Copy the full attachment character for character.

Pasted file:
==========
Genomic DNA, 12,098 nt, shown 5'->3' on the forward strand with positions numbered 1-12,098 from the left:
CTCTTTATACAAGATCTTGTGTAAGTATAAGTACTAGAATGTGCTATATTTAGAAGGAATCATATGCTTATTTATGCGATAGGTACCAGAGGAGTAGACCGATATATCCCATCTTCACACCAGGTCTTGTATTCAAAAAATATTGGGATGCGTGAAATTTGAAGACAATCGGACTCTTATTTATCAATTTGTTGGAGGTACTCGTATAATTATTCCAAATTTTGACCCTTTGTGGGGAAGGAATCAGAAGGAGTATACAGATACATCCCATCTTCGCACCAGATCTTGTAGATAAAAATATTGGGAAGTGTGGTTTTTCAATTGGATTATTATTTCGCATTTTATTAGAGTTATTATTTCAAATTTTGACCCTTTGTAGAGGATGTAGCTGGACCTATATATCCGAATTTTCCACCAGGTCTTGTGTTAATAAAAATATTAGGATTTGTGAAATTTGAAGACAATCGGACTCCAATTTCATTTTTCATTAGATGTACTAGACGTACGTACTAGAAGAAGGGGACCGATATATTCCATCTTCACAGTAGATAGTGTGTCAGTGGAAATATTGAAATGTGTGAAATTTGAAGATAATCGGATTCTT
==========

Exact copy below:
Genomic DNA, 12,098 nt, shown 5'->3' on the forward strand with positions numbered 1-12,098 from the left:
CTCTTTATACAAGATCTTGTGTAAGTATAAGTACTAGAATGTGCTATATTTAGAAGGAATCATATGCTTATTTATGCGATAGGTACCAGAGGAGTAGACCGATATATCCCATCTTCACACCAGGTCTTGTATTCAAAAAATATTGGGATGCGTGAAATTTGAAGACAATCGGACTCTTATTTATCAATTTGTTGGAGGTACTCGTATAATTATTCCAAATTTTGACCCTTTGTGGGGAAGGAATCAGAAGGAGTATACAGATACATCCCATCTTCGCACCAGATCTTGTAGATAAAAATATTGGGAAGTGTGGTTTTTCAATTGGATTATTATTTCGCATTTTATTAGAGTTATTATTTCAAATTTTGACCCTTTGTAGAGGATGTAGCTGGACCTATATATCCGAATTTTCCACCAGGTCTTGTGTTAATAAAAATATTAGGATTTGTGAAATTTGAAGACAATCGGACTCCAATTTCATTTTTCATTAGATGTACTAGACGTACGTACTAGAAGAAGGGGACCGATATATTCCATCTTCACAGTAGATAGTGTGTCAGTGGAAATATTGAAATGTGTGAAATTTGAAGATAATCGGATTCTT